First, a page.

Wednesday, April 24, 2019

The Long Hundred 010/100: Dan Swanö - Moontower which a Swedish death metal OG let his prog rock predilections run wild.

I had a bit of a Dan Swanö fixation when I was nineteen years old. Between Edge of Sanity, Nightingale, Pan-Thy-Monium and Infestdead, I probably spent more time investigating Swanö than any other songwriter. With his numerous projects that crossed from genre to genre - sometimes within a single band (or song!), he was a pioneer and visionary unlike any other in death metal.

Even then, there was a segment of the rapidly dwindling death metal scene who preferred their music to be as straight-forward and unchallenging (for both musician and listener) as possible. But Swanö, who had made a career out of bucking conventions, was clearly not one of those people; from the forty minute, single song concept album Crimson to the shameless goth/pop of "Black Tears", Swanö forced fans out of their comfort zone.

I loved Moontower when I first heard it, and still do. There's really nothing like it. A prog metal concept album that combines moog keyboards with guttural vocals shouldn't work, and yet this does.  And with Edge of Sanity splintering into separate factions, Moontower was a better follow-up to the ambitious Crimson album than its actual sequel, since it was written when Swanö was at his best as a songwriter.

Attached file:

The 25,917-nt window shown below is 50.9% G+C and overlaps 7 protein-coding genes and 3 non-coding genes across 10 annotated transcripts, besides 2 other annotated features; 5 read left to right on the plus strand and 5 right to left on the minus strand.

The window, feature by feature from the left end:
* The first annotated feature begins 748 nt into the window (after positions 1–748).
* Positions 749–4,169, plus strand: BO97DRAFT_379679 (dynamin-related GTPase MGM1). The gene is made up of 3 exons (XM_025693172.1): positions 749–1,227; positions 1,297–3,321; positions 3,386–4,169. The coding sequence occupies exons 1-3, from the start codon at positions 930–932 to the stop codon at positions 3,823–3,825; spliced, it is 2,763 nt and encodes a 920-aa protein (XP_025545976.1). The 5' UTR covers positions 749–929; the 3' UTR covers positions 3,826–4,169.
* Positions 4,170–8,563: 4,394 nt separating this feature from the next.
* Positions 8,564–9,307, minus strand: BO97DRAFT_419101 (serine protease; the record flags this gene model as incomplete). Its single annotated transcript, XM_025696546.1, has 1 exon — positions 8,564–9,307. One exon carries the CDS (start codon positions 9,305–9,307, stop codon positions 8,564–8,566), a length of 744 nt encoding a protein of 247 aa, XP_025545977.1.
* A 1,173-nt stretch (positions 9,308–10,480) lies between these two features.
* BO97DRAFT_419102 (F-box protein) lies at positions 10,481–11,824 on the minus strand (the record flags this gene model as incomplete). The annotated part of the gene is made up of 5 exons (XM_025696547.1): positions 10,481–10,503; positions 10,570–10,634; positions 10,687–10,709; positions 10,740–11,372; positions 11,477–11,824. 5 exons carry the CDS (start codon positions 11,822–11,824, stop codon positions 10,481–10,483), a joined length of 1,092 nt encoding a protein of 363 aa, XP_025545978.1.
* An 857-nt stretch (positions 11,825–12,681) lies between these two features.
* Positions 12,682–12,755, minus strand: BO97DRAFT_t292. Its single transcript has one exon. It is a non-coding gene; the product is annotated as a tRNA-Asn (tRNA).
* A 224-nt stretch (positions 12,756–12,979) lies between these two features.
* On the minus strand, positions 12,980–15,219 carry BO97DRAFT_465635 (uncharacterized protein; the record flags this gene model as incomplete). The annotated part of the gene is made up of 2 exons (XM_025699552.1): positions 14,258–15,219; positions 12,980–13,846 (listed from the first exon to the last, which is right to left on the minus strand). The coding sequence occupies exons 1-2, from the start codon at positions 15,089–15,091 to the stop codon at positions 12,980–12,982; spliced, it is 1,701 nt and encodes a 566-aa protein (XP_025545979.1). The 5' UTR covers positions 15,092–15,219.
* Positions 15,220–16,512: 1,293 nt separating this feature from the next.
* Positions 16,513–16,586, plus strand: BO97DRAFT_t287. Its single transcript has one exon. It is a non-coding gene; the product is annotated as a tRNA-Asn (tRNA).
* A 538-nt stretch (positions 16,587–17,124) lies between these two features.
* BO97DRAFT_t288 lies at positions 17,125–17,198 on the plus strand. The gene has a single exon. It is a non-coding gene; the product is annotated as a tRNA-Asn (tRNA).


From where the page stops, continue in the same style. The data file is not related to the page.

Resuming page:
Like Amorphis (who also dabbled in the moog and organs starting with Tales From The Thousand Lakes), when Swanö crossed into progressive and psychedelic music, he brought his fans along with him - including this one. Swanö provided as good an introduction to the eccentricities of prog as a death metal fan could get.

Of course, the biggest proponents of prog-metal in the late Nineties were fellow Swedes (and Swanö protégés) Opeth. Opeth, with their raspy vocals and folky riffs, appealed to black metal fans in a way that Swanö never did - and black metal was the "it" thing in those days. Death metal (especially the kind that Swanö helped pioneer) didn't have the same kind of cachet, and other than die-hard Edge of Sanity fans, Moontower was mostly overlooked.

It's worth noting that shortly after he released Moontower, Swanö helped found Bloodbath, inadvertently setting in motion the old school Swedish death metal revival. By the time that happened, though, it seemed Swanö was done with the style. He's been in a few metal bands since then, but is largely busy these days as a producer and engineer.

True innovators are hard to find in death metal; the vast majority of bands seem as content to recycle Death, Morbid Angel, and Entombed as I am to stick with the originals. I'm currently in the middle of a deep dive into prog and kraut rock, which has given me a new appreciation for Moontower. It's probably still too out there for most metalheads, and too heavy for fans of the Seventies prog that inspired it. As someone with a soft spot for challenging and idiosyncratic music, I couldn't have asked for a better example of progressive death metal, or a better stepping stone to the moog-obsessed world I'm exploring now.

In Empty Phrases

The Angelic Process -
Weighing Souls With Sand